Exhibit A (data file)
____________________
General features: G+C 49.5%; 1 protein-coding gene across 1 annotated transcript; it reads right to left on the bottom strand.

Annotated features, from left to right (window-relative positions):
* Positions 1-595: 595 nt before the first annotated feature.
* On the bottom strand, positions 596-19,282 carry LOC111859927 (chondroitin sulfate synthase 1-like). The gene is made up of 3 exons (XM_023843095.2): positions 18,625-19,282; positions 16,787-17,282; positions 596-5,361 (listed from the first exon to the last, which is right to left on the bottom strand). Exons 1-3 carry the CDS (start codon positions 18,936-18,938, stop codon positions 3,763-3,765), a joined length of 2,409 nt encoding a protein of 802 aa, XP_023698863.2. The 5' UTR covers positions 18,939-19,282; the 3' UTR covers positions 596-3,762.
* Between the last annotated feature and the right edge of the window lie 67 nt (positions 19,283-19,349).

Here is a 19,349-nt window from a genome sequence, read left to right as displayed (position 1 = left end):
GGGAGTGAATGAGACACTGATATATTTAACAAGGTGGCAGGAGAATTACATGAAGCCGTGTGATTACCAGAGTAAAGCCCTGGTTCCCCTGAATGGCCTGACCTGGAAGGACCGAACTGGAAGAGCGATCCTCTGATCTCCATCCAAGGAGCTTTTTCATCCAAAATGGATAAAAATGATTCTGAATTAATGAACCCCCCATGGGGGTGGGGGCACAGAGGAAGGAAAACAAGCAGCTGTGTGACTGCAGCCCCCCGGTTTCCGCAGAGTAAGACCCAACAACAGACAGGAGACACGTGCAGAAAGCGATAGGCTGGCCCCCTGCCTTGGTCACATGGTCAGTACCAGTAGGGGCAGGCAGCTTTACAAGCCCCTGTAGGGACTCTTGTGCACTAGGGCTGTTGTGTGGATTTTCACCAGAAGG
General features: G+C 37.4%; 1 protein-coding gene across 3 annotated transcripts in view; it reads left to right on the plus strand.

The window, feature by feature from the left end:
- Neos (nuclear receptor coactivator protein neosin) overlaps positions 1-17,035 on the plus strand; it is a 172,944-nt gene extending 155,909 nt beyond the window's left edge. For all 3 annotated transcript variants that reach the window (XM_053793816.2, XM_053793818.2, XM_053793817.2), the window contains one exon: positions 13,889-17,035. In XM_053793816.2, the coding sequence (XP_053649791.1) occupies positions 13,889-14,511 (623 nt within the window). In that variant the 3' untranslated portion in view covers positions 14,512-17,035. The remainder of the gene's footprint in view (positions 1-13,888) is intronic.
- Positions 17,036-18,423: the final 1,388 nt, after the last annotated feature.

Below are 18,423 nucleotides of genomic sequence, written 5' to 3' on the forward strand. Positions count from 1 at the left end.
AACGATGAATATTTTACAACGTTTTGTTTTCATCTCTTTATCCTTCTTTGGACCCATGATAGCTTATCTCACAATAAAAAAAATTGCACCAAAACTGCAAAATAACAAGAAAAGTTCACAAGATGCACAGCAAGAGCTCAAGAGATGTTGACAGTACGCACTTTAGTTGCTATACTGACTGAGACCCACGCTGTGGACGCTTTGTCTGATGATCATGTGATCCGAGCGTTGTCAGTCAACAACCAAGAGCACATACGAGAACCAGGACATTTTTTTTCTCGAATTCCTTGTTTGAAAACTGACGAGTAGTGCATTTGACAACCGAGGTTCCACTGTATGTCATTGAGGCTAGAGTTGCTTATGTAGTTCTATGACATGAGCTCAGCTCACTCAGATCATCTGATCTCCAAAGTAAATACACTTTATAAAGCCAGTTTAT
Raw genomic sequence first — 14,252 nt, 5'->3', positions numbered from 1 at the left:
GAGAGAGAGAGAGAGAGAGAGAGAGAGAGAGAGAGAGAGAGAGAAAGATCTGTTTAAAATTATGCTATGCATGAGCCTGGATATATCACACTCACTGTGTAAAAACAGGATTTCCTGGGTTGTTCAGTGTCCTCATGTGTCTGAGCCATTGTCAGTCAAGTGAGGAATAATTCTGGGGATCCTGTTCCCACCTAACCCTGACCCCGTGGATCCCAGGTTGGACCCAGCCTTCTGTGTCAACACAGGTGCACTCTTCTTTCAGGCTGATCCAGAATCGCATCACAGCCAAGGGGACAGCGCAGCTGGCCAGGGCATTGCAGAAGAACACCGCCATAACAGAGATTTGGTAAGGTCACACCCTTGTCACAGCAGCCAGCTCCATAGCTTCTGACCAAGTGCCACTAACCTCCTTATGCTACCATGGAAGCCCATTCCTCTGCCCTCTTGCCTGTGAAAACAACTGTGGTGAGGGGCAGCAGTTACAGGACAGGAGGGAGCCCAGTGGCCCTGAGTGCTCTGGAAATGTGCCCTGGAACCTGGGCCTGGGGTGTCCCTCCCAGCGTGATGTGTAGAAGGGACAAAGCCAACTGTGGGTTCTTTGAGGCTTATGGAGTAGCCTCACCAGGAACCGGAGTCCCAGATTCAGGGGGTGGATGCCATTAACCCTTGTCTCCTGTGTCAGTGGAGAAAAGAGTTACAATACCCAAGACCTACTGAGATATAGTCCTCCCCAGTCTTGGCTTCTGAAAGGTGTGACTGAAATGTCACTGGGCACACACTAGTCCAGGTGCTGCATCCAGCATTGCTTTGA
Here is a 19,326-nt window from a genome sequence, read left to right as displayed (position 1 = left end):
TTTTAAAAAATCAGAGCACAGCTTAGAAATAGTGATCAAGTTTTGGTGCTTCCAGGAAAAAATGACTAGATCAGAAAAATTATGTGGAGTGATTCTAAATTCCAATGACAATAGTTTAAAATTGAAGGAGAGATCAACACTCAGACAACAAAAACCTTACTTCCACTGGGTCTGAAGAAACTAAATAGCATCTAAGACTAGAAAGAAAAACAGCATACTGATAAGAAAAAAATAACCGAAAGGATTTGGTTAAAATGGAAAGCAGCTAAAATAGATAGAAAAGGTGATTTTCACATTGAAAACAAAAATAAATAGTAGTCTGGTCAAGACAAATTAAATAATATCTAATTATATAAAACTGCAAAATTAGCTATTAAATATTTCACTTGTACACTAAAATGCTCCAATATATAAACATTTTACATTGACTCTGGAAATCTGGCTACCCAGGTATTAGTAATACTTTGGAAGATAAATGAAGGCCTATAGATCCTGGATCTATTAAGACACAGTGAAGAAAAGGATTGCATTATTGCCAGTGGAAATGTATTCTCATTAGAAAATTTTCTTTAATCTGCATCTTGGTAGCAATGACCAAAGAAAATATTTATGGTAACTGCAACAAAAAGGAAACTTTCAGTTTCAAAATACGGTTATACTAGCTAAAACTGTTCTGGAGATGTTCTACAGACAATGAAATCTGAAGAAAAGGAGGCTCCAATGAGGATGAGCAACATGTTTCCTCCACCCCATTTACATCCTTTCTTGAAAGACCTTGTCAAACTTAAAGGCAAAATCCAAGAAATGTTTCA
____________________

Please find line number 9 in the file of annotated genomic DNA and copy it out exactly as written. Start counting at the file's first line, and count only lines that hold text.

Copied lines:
The window, feature by feature from the left end: